Boyd Hilton wonders what went wrong for a great Arsenal No 7
Once upon a time, in the era before Sky, before the Taylor Report, before Football Came Home, there was a great player for Arsenal who proudly and appropriately wore Liam Brady’s Number 7 shirt and earned the admiration of 50,000-strong Highbury crowds.
I used to be squashed uncomfortably against the railings on the North Bank, all five feet of me desperately trying to catch a sight of David Rocky Rocastle’s thrusting runs down the right wing. Rocky was a hero; an innately exciting player, a genuinely decent guy, neither stupid nor arrogant, often eloquent.
He played every game in the 1989 season which climaxed in our first championship for 18 years. As he dribbled around opponents, scored spectacular goals and sprayed passes effortlessly to his midfield colleagues Davis and Thomas, it seemed a certainty that Rocky would be an England regular in the years to come and could even become one of the greats.
He was capped under Bobby Robson, but failed to make the final cut for Italia 90. After injuries and comments from George Graham about a ‘weight’ problem, he played better than ever in a central midfield role in 1991-92 season, was on the verge of Graham Taylor’s European Championship squad, but again didn’t quite make it.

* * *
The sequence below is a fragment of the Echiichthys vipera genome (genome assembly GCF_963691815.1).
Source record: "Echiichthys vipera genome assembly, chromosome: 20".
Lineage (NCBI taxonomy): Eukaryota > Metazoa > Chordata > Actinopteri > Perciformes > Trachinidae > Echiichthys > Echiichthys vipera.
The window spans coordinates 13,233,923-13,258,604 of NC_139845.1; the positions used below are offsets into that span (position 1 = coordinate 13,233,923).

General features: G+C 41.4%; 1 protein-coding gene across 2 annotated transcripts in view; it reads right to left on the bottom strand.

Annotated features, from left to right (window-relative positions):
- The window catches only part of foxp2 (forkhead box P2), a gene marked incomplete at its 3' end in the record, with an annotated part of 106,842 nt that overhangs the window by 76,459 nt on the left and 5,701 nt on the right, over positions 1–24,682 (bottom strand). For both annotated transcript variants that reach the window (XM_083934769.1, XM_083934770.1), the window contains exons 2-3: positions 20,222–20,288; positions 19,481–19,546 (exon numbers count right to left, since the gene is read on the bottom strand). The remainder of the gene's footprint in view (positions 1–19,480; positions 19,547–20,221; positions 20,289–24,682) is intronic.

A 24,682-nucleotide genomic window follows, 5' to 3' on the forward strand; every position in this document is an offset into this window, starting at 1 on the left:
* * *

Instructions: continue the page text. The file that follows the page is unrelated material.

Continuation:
Now, nearly six years later, as the football world teeters on the brink of financial insanity, David Rocastle is taken on trial by Southampton and swiftly rejected. There is surely something tragic about the fall of such a player. Why did George Graham feel he could let his finest midfielder go to Leeds, only to replace him, calumny of calumnies, with John Jensen (a purchase, via the now notorious Rune Hauge, that was to bring about Graham’s downfall)?
Why did Howard Wilkinson then not capitalize on Graham’s generosity? What the hell happened with Man City, who sold him on to Chelsea with unseemly haste? And surely Ruud Gullit, of all people, should be able to recognize Rocky’s gifts? Apparently not. He languishes in the Chelsea reserves, waiting to be rescued.
Rocastle’s fate over the last few years is so mysterious that dark rumours circulate by way of explanation. I don’t believe there is any easy answer, though, beyond thinking that his employers have not looked after him as well as they might. Over the past few years plenty of footballers with personal problems, not least at Arsenal, have been given time to sort themselves out by clubs who recognize that they are still a huge asset.
If Rocastle has got himself into some sort of trouble, it seems odd that none of the five clubs he’s played for seem to have made a serious attempt to help him out. Instead he’s packed off to the Football Combination until such time as they can find someone to take him off their hands.
As George Graham takes Leeds on another tour of the mid-table positions, thousands of Arsenal regulars ponder on what might still have been achieved. If Rocastle had stayed we wouldn’t have spent the subsequent four years longing for even a hint of creativity in midfield.
But I’m only looking in from afar. What must it be like for the man himself? David Rocastle has turned thirty. He’s just started his sixth season in limbo with little sign of respite. There are plenty of older, mediocre players knocking around in the Premiership, so surely someone somewhere could get a few years service from him? Give Rocky one more chance.
From WSC 129 November 1997. What was happening this month